Welcome back to my second stop of the Ontario Teen Book Fest blog tour! I’m so so excited to have this author back to What A Nerd Girl Says. She is a fabulous writer and an even more fabulous person and I am so grateful to count her as one of my friends. I absolutely loved her debut novel and am counting down the days until I get her sophomore novel in my hands. Robin Reul is returning to OTBF and I know I, for one, am stoked to have her back!
WHERE TEENS AND BOOKS MEET
Saturday, March 9th, 2019
9:30 am to 5 pm
Colony High School Branch Library
3850 E. Riverside Drive
Ontario, CA 91761
This event is a completely free and un-ticketed event! Priority seating WILL be given to teens, but come one, come all! There will also be giveaways and raffles at the Fest, also free! Also, keep scrolling to find a giveaway held by us bloggers!
You can visit the website, to see the full schedule of the day by visiting the official Ontario Teen Book Fest website.
Books WILL be available for purchase at the event, available from Once Upon a Time Bookstore :) They are an amazing company so definitely bring your books from home, but try and support Once Upon a Time by purchasing a book!
There is also free lunch provided by Panera Bread!
ABOUT ROBIN REUL
Robin Reul has been writing since she was in early elementary school, when she used to make her own book club flyers for her classmates and then pen them original stories. At thirteen, she had her first meeting with a major publisher, and the dream of someday being a published author firmly took hold.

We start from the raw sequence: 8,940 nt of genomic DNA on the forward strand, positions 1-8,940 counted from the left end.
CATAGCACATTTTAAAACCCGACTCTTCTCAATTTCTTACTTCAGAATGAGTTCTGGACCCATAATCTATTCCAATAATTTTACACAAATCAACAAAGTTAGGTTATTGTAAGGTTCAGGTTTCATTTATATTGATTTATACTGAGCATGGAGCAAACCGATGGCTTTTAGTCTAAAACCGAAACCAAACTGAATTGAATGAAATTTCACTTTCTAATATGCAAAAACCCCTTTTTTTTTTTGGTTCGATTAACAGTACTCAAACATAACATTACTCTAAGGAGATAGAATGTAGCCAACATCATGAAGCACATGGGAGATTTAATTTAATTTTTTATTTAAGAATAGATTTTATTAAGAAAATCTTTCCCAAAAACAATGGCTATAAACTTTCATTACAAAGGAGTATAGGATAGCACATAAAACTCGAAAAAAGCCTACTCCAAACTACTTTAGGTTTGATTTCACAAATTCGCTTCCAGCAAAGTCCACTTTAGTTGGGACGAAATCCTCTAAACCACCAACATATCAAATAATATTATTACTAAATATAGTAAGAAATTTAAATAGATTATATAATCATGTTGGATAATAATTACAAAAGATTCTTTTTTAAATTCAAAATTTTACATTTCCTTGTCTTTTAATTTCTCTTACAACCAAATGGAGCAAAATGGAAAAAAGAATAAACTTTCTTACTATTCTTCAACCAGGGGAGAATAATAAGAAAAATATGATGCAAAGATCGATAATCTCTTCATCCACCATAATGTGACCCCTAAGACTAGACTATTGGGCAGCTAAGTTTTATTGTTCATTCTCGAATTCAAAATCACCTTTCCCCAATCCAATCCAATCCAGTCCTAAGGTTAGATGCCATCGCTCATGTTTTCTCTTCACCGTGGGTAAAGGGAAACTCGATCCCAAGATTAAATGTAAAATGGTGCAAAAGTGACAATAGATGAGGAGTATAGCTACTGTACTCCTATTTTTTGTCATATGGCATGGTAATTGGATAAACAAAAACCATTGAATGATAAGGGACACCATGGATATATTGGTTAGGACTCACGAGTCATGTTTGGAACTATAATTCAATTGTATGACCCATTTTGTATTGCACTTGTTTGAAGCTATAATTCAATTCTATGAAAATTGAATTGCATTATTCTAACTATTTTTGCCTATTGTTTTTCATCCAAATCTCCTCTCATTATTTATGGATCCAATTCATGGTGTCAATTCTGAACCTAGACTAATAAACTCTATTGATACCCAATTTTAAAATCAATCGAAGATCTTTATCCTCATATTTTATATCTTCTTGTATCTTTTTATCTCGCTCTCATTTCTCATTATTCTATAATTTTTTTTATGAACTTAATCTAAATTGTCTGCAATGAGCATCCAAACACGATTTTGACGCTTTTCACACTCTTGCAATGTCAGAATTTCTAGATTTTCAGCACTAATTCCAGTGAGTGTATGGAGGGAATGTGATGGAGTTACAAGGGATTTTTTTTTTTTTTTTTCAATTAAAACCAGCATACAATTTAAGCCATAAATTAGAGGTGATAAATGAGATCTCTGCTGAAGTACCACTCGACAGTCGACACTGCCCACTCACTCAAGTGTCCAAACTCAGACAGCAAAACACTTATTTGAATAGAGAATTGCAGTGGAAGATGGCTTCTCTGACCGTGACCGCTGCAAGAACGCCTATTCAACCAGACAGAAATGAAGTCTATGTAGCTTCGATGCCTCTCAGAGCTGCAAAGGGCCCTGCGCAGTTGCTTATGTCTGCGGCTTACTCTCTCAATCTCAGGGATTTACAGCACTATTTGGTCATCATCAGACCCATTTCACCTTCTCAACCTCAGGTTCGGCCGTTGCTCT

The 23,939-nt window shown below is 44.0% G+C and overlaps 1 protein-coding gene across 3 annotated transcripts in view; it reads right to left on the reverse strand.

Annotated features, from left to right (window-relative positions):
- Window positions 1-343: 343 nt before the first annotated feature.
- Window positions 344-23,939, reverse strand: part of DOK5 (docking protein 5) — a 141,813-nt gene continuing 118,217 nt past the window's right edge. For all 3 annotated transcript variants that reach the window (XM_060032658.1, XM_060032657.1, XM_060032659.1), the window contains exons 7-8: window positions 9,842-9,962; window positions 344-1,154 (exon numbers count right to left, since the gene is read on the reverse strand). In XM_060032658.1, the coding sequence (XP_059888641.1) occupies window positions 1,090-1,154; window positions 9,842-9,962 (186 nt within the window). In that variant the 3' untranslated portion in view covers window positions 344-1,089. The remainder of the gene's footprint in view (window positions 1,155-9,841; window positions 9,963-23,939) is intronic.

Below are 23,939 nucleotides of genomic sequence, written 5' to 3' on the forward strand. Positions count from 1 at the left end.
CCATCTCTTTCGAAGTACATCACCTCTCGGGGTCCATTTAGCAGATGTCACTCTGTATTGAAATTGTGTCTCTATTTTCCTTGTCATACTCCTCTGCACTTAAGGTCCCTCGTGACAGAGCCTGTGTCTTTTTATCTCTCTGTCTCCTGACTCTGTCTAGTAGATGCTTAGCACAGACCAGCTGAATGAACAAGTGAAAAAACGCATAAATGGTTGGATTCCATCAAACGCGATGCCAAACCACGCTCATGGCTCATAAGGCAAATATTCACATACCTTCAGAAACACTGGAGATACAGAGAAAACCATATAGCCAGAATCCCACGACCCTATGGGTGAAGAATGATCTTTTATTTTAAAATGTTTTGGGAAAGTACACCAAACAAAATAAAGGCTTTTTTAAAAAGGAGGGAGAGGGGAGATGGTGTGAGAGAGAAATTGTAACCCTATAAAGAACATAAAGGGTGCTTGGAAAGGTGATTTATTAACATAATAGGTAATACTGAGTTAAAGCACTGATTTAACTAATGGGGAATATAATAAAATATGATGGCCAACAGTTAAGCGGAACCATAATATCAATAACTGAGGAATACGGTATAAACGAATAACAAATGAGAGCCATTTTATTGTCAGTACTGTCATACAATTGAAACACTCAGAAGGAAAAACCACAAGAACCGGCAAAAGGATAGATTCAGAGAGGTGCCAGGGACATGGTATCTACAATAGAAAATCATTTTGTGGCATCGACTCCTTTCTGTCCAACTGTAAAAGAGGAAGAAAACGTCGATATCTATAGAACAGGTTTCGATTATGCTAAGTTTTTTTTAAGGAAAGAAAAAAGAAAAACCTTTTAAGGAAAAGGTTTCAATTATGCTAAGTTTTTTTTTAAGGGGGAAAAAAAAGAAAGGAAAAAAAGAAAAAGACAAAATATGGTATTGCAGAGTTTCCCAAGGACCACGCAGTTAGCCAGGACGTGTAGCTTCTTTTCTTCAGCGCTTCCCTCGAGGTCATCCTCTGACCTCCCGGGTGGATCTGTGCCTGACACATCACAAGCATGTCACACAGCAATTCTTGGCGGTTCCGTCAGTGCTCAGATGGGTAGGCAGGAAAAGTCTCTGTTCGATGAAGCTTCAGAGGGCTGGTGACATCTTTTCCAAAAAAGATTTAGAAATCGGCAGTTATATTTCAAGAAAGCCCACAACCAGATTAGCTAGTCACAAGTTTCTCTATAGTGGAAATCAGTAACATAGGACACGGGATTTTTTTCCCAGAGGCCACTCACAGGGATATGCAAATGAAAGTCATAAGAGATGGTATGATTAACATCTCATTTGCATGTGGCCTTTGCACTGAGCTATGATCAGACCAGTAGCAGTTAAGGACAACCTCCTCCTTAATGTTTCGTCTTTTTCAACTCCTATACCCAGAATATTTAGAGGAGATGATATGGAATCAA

As the daughter of a film producer, she spent her childhood on location, growing up on movie sets, and developing a fine appreciation for strong black coffee. She graduated from Boston University with a degree in Broadcasting and Film, and worked for many years in the film and television industry, both as an actress and in motion picture development. One of her favorite jobs was working as an Outreach Assistant for the Disney/PBS show “Bill Nye The Science Guy.” Ultimately, Robin decided to return her focus to writing young adult novels full-time. She likes to write the same sort of stories that helped get her through her teenage years: funny, honest stories filled with quirky, memorable characters that at the end of the read, make you feel like you’ve just had a visit with a good friend.
When she’s not writing, Robin can be found singlehandedly driving up the profit margin of her local Starbucks and indulging her love of baked goods, particularly those in the key of pumpkin. She lives in Los Angeles suburbia with her husband, son and daughter. MY KIND OF CRAZY is her first novel.
ABOUT HER BOOK
Despite the best of intentions, seventeen-year old, wisecracking Hank Kirby can’t quite seem to catch a break. It’s not that he means to screw things up all the time, it just happens. A lot. Case in point: his attempt to ask out the girl he likes literally goes up in flames when he spells “Prom” in sparklers on her lawn…and nearly burns down her house.
As if that wasn’t bad enough, Peyton Breedlove, a brooding loner and budding pyromaniac, witnesses the whole thing. Much to Hank’s dismay, Peyton takes an interest in him—and his “work.” The two are thrust into an unusual friendship, but their boundaries are tested when Hank learns that Peyton is hiding some dark secrets, secrets that may change everything he thought he knew about Peyton.
FIND HIS BOOK AT YOUR LOCAL BOOKSTORE OR AT THE FOLLOWING LINKS:
You can also read my review of this book here.